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Thursday, February 15, 2024

Cathy McMorris Rodgers to Retire from Congress

 In The Politics of Autism, I discuss the congressional role in the issue.

I have an article at The Forum: "Disability Policy in the Contemporary Congress." Abstract:

The politics of disability policy in the contemporary Congress confirms the observation by James Curry and Frances Lee that lawmaking largely remains a process of bipartisan accommodation. Most major disability legislation since the 1970s has passed with bipartisan sponsorship and support. One reason is that the issue affects so many Americans, including members of Congress. There have been some exceptions to this bipartisan pattern, particularly when disability policy intersects with more contentious issues. And bipartisanship does not guarantee outcomes that are satisfactory to people with disabilities.

Andru Zodrow NonStop Local:
Rep. Cathy McMorris Rodgers (R-WA) has announced that she is not seeking reelection in 2024. She has served in congress since 2005 and is an influential figure in both Congress and the Republican Party. Her choice to not run again marks a sea-change in regional politics.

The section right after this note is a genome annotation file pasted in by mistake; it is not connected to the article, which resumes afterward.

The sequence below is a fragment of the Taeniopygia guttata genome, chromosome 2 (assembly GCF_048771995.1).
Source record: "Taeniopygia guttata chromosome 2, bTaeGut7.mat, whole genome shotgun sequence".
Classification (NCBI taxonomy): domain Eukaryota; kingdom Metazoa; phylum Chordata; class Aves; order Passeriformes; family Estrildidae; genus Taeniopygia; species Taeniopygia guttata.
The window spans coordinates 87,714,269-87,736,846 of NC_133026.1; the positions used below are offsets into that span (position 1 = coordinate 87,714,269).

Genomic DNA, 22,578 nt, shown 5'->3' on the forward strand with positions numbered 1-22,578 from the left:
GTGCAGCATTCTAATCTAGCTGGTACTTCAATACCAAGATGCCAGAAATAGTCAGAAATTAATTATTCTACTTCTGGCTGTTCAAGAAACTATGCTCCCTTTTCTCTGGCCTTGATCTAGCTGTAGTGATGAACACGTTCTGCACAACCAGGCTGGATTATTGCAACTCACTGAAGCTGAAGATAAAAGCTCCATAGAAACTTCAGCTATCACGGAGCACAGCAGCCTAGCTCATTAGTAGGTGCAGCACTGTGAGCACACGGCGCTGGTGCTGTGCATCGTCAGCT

Eric Michael Garcia, an MSNBC columnist and advocate for autistic people, noted that McMorris Rodgers made disability issues a consistent theme of her legislative work.

“Cathy McMorris Rodgers is an outspoken voice on ending subminimum wage labor for people with [disabilities.] Her son has Down Syndrome. I was surprised she didn’t put herself up for speaker,” Garcia wrote.

Conservative media figure Brandi Kruse registered her surprise with the decision, and argued that McMorris Rodgers’ departure was part of a broader shift in the Congress.

“We’ve seen this really across the country, from some of the more sane members of congress, where it's just become too much–it's become a sideshow,” Kruse said.

She chairs the Education and Workforce Committee. Daniela Altimari and David Jordan at Roll Call:

Most recently, she led the House debate ahead of passage of a bill this week to ban federal programs from using “quality-adjusted life years” in assessing the value of treatments. Disability advocates argue the strategy discounts people with disabilities. Democrats, for their part, support the concept but argued that the bill, as written, goes further and could hinder other strategies to assess cost-effectiveness.


Her son, Cole Rodgers, was born with an extra chromosome and that, she said, inspired her to become an advocate for people with disabilities.

“Cole was with me on the House floor when we passed the ABLE Act, which marked a new chapter of opportunity and independence for people living with a disability,’’ she said, referring to legislation she helped shepherd through that helps people with disabilities open tax-free savings accounts.
Rodgers has cited her son as a reason she is passionately against abortion. She frequently references him as a motivator on issues related to protecting life.